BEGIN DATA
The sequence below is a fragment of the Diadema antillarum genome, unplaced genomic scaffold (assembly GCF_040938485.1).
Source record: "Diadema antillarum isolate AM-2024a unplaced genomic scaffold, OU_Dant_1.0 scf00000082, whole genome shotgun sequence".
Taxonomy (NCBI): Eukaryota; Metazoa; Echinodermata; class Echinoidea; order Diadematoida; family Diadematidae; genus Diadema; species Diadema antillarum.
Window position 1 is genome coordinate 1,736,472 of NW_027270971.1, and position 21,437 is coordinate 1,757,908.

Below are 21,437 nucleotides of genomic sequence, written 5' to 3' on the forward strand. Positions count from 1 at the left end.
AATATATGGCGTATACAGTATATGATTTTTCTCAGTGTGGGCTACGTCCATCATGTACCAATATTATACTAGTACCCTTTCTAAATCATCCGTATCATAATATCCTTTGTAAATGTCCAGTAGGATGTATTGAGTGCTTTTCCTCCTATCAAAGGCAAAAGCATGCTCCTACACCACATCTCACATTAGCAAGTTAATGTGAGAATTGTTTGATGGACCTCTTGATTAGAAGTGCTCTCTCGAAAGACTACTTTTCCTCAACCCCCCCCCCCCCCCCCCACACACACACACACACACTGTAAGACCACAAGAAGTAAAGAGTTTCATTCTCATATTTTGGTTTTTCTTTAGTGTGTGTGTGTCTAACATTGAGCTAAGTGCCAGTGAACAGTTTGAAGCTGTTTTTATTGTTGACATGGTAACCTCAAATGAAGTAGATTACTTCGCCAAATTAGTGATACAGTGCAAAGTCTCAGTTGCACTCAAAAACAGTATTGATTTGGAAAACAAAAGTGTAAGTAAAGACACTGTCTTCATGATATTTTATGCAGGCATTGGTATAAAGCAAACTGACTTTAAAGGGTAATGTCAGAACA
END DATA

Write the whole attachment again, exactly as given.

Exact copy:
The sequence below is a fragment of the Diadema antillarum genome, unplaced genomic scaffold (assembly GCF_040938485.1).
Source record: "Diadema antillarum isolate AM-2024a unplaced genomic scaffold, OU_Dant_1.0 scf00000082, whole genome shotgun sequence".
Taxonomy (NCBI): Eukaryota; Metazoa; Echinodermata; class Echinoidea; order Diadematoida; family Diadematidae; genus Diadema; species Diadema antillarum.
Window position 1 is genome coordinate 1,736,472 of NW_027270971.1, and position 21,437 is coordinate 1,757,908.

Below are 21,437 nucleotides of genomic sequence, written 5' to 3' on the forward strand. Positions count from 1 at the left end.
AATATATGGCGTATACAGTATATGATTTTTCTCAGTGTGGGCTACGTCCATCATGTACCAATATTATACTAGTACCCTTTCTAAATCATCCGTATCATAATATCCTTTGTAAATGTCCAGTAGGATGTATTGAGTGCTTTTCCTCCTATCAAAGGCAAAAGCATGCTCCTACACCACATCTCACATTAGCAAGTTAATGTGAGAATTGTTTGATGGACCTCTTGATTAGAAGTGCTCTCTCGAAAGACTACTTTTCCTCAACCCCCCCCCCCCCCCCCCACACACACACACACACACTGTAAGACCACAAGAAGTAAAGAGTTTCATTCTCATATTTTGGTTTTTCTTTAGTGTGTGTGTGTCTAACATTGAGCTAAGTGCCAGTGAACAGTTTGAAGCTGTTTTTATTGTTGACATGGTAACCTCAAATGAAGTAGATTACTTCGCCAAATTAGTGATACAGTGCAAAGTCTCAGTTGCACTCAAAAACAGTATTGATTTGGAAAACAAAAGTGTAAGTAAAGACACTGTCTTCATGATATTTTATGCAGGCATTGGTATAAAGCAAACTGACTTTAAAGGGTAATGTCAGAACA